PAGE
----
Jason McAteer talks about Roy Keane's "destructive" influence 3 years ago

Jason McAteer talks about Roy Keane's "destructive" influence

"Roy is a destructive influence in the camp."

Former Republic of Ireland international Jason McAteer has said that his former teammate Roy Keane may have a 'destructive' influence in Ireland camp and that undecided midfielder Declan Rice may have been put off by his presence in the squad.


Rice withdrew from Ireland's latest round of internationals last month to take some time out to decide on his international future as considers a potential allegiance switch to his native England, while in the camp, accounts of Keane's confrontations with squad members Harry Arter and Jon Walters went public after a leaked WhatsApp voice message from defender Stephen Ward surfaced online.

Keane joined Martin O'Neill's Ireland coaching staff as an assistant manager in November 2013 but McAteer, who played nearly a decade with Keane for Ireland, said that he was surprised that Keane was allowed back into the set-up set up given his famous exit from the 2002 FIFA World Cup.

"Roy was a great player, but I'm surprised John Delaney in the FAI allowed him back as assistant manager after what happened in 2002," McAteer said on BeIN Sports.

"Declan was privy to the incident between Roy and Harry Arter in May and was put off by the whole experience.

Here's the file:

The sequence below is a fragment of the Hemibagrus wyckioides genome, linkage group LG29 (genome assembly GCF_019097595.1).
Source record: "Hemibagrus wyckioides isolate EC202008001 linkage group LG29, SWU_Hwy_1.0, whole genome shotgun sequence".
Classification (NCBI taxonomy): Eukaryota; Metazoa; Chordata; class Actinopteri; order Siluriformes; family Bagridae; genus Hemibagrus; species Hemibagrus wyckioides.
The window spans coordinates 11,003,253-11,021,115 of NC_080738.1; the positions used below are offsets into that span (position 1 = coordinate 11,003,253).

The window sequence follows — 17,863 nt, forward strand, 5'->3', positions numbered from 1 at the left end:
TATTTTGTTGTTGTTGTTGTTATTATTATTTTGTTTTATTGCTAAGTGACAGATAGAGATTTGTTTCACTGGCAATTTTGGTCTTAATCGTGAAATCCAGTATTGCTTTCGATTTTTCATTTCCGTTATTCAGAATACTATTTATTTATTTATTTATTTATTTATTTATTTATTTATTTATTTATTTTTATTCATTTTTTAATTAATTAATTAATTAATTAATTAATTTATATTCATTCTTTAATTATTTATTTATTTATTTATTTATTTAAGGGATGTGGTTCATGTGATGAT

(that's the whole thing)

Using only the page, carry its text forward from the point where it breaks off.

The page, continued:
"Roy is a destructive influence in the camp."

McAteer has had a frosty relationship with Keane since his retirement from professional football and the former Liverpool midfielder said at the launch of his autobiography, Blood, Sweat and McAteer in 2016 that Keane has avoided interaction with him since their playing days and that he's brushed him aside on several occasions.

“I couldn't tell you the last time I spoke to him,” McAteer said.


“People ask me if I'd ever want to make up with Roy Keane but it's not about that, my hand is open and always has been and I'm always there for a chat if he wants to engage. I was at Wembley for a cup final a couple of years ago and I held the door open for him.

“He was working for ITV and I'd been working in the next box but I'd finished. As I walked in I've gone through the door, looked behind me and spotted him and I held the door open for him but he's just walked through it and straight past me without even acknowledging me. It was an opportunity for him to say hello but he didn't want to know."

“I'm also an ambassador for the FAI," he added, "so I've bumped into him in the lounges after games. He comes up and does a bit of speaking and on one occasion, about two or three games ago, he came off the stage after finishing and he had to walk past us on the table. He shook hands with Paul McGrath and Ray Houghton but he just blanked me and carried on walking. But listen, he's got his own reasons.”